The Cre-lox system is one of the most revolutionary tools in the geneticist's toolbox. You don't have to be a user or developer of cre or floxed mice to appreciate the impact that cre-lox technology has had on biomedical research and genetic engineering. Since its discovery in the early 1980's and its subsequent use in the mouse in the early 1990's, it has become known as the most sophisticated method of manipulating the mouse genome. Despite its widespread use, Cre-lox strains may not behave exactly as some researchers expect, and they can be used in some very creative ways.
Cre activity can vary depending if transgene is inherited from the male or female parent. For example, EIIa-Cre, B6.FVB-Tg(EIIa-cre)C5379Lmgd/J (003724), converts floxed alleles to complete knockout alleles because Cre is expressed throughout the mouse, but it is significantly more efficient when transmitted maternally. The Camk2a-Cre, B6.Cg-Tg(Camk2a-cre)T29-1Stl/J (005359), recombine sequences in the hippocampus, but there is expression in male germ cells as well. The parental inheritance pattern may not matter for all Cre strains, but it is a good idea to compare results obtained from both maternal and paternal transmission whenever possible.
Cre is often expressed from a randomly integrated transgene, but very few insertion sites are known. Random transgene integration can disrupt an endogenous mouse gene and cause unanticipated side effects. Since hemizygous mice have a wildtype chromosome present, using hemizygous instead of homozygous Cre genotypes might minimize unintended consequences of random transgene insertion. Cre toxicity can also occur when expression is high enough to affect cell physiology, or when Cre recognizes genomic sequences that resemble loxP sites. Cre can damage DNA in fibroblasts, gastric cells, and sperm in the absence of any floxed sequence. For these reasons, it is wise to include the Cre mouse itself (without any floxed sequences) as a control group in your experiments.
The tamoxifen-inducible Cre strain, B6.Cg-Tg(CAG-cre/Esr1)5Amc/J (004682), is used to conditionally delete floxed sequences throughout the entire mouse because its promoter (beta actin) should have ubiquitous expression. Data collected by the JAX Cre Resource show that tamoxifen induction is more robust in certain tissues (pancreas and smooth muscle, for example) than others (spleen and ovary). Differences in recombination efficiency among tissue types were also noted in a similar strain, B6.Cg-Tg(UBC-cre/ERT2)1Ejb/J (008085).
Oocytes in Vasa-Cre strains, FVB-Tg(Ddx4-cre)1Dcas/J (006954) and B6.FVB-Tg(Ddx4-cre)1Dcas/KnwJ (018980), express Cre mRNA/protein even when the oocyte itself does not carry the transgene. Strains with maternal Cre expression in the oocyte can save time when converting floxed alleles to complete knockouts; no further breeding is needed to remove the Cre transgene after confirming that recombination took place. Other strains with similar characteristics include the Sox2-cre strains: 008454, 014094, and 004783.
There is a Cre reporter, B6.129P2-Gt(ROSA)26Sortm3Nik/J (013587), that up-regulates both a red and a green fluorescent protein in cells with Cre activity. When Cre activity is especially high, however, the green fluorescence is silenced. This tool can be used to understand the relative intensity of Cre activity in different cells or tissues.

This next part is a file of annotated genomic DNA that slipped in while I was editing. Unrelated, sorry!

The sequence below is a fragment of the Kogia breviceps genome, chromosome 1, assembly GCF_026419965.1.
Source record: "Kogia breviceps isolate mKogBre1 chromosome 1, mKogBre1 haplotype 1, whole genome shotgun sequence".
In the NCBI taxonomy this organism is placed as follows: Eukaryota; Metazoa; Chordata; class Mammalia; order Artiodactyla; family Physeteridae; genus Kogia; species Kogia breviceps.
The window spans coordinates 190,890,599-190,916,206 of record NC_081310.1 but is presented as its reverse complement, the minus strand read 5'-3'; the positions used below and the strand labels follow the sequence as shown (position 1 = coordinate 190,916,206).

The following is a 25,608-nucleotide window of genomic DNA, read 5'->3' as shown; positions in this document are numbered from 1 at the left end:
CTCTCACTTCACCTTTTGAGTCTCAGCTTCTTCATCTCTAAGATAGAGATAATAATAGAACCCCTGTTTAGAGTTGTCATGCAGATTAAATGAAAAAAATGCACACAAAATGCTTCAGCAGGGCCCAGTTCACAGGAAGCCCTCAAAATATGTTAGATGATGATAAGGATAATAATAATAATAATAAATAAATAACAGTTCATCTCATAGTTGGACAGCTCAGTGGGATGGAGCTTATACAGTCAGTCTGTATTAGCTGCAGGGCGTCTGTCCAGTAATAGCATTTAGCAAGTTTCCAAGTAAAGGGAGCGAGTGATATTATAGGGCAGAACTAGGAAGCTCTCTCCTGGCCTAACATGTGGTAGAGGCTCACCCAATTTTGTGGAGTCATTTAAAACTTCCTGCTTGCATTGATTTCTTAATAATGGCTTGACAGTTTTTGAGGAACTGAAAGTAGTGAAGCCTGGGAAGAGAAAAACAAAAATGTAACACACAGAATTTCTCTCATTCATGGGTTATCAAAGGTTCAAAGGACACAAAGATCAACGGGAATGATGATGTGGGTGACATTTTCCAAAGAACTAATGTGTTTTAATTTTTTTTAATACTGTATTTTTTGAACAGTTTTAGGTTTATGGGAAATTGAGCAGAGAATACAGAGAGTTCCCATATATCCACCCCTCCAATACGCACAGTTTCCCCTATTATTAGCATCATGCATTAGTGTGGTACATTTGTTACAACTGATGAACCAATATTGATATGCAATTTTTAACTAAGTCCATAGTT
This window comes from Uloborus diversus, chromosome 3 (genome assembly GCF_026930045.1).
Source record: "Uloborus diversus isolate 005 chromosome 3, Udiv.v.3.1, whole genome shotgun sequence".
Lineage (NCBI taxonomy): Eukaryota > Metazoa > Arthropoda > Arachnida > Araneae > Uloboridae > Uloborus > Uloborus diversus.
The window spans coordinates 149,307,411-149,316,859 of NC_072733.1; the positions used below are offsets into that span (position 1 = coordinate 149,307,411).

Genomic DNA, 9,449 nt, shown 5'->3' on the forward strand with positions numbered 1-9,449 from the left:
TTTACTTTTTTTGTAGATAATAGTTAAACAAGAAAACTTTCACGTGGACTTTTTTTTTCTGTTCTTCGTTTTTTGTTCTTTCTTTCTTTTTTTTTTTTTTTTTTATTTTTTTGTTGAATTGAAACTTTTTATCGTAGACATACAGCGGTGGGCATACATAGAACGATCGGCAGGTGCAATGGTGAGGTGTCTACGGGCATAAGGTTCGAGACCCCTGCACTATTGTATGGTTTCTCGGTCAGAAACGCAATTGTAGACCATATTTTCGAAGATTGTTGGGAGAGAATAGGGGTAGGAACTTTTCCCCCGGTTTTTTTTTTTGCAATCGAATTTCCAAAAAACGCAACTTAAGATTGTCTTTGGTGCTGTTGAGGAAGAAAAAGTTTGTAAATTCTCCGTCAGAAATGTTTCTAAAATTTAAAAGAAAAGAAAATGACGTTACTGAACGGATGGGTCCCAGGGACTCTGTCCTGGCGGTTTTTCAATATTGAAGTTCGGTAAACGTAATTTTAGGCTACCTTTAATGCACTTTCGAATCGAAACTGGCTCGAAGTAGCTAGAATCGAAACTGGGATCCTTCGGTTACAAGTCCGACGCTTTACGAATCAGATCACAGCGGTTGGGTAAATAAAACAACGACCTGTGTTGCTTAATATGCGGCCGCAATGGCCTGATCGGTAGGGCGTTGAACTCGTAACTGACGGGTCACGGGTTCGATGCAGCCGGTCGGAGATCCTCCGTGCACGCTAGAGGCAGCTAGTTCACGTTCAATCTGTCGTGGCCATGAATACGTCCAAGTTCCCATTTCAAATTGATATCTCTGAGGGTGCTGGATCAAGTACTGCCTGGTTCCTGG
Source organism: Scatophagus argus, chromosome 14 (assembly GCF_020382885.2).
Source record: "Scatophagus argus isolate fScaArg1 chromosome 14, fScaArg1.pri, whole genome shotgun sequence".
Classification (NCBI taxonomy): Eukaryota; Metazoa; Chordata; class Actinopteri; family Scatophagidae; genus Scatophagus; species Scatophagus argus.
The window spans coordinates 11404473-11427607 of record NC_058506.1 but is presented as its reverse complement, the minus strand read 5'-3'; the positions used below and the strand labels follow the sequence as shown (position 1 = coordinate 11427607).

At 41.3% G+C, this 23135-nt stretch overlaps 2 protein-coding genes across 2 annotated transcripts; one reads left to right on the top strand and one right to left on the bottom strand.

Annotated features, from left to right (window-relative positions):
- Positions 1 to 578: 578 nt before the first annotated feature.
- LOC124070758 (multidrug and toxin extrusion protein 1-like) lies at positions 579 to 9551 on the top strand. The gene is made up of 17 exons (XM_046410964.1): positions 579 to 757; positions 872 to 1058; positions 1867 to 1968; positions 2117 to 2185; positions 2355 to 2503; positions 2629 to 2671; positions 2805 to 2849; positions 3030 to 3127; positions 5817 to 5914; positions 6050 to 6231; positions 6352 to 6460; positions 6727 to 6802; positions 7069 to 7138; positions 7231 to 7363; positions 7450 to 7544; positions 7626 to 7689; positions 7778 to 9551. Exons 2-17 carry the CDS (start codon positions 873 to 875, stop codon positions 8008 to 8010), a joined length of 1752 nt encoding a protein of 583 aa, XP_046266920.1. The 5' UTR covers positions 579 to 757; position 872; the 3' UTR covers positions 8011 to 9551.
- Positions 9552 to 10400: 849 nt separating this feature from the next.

The Tet system provides control over the timing and location of gene expression using two transgenes: a tetracycline-dependent transcription factor (tTA or rtTA) that determines tissue specificity, and a responsive promoter (tetO) that expresses the transgene of interest. But what if you don’t have a tTA or rtTA transgenic mouse that targets your cell type, but you do have a Cre mouse with the right specificity? Mating Cre to B6.129P2(Cg)-Gt(ROSA)26Sortm1(tTA)Roos/J (011008) or B6.Cg-Gt(ROSA)26Sortm1(rtTA,EGFP)Nagy/J (005670) will give you tTA or rtTA expression, respectively, in the right tissues. Similarly, there is a tetO-Cre transgene available on C57BL/6 and BALB/c genetic backgrounds that expresses Cre if you already have a tTA or rtTA strain for your cell type.
“Cre mosaicism” is documented in some strains, resulting in incomplete recombination in all cells. Data from the JAX Cre Resource have documented this in several examples.
Expression levels from a hemizygous transgene should be enough to see recombination. Randomly integrated transgenes can lead to surprising phenotypes when they are bred to homozygosity.
Do you need to fluorescently label a cell type, but can’t find the right transgenic mouse? If you have a Cre mouse that targets the cells you’re interested in, you can mate it with a Cre reporter to get red, green, yellow, or even rainbow-colored fluorescence in those cells. If you prefer histology, other Cre reporters can give you beta-galactosidase (LacZ), alkaline phosphatase, or luciferase expression.
If the Cre-lox system is incompletely knocking out a particular gene, remember that some genes are more easily recombined than others, possibly because the chromatin state is preventing Cre from accessing the loxP sites.
Cre is sequestered in the cytoplasm when it is fused to the ligand binding domain of the estrogen receptor, and enters the nucleus when exposed to tamoxifen. It is generally assumed that Cre is excluded from the nucleus (and thereby unable to recombine loxP sites) in the absence of tamoxifen, but there are examples of a ubiquitous Cre, a pancreas-specific Cre and a melanocyte-specifc Cre recombining sequences without induction.
The JAX Cre Resource is a great source of information about many strains available from The Jackson Laboratory. The Cre Portal can help you find Cre mice for your research. Not sure if your Cre is active when and where you expect it? A Cre reporter can help. Still have questions? Technical Information Services can help you find strains or answer your lingering questions about Cre-Lox.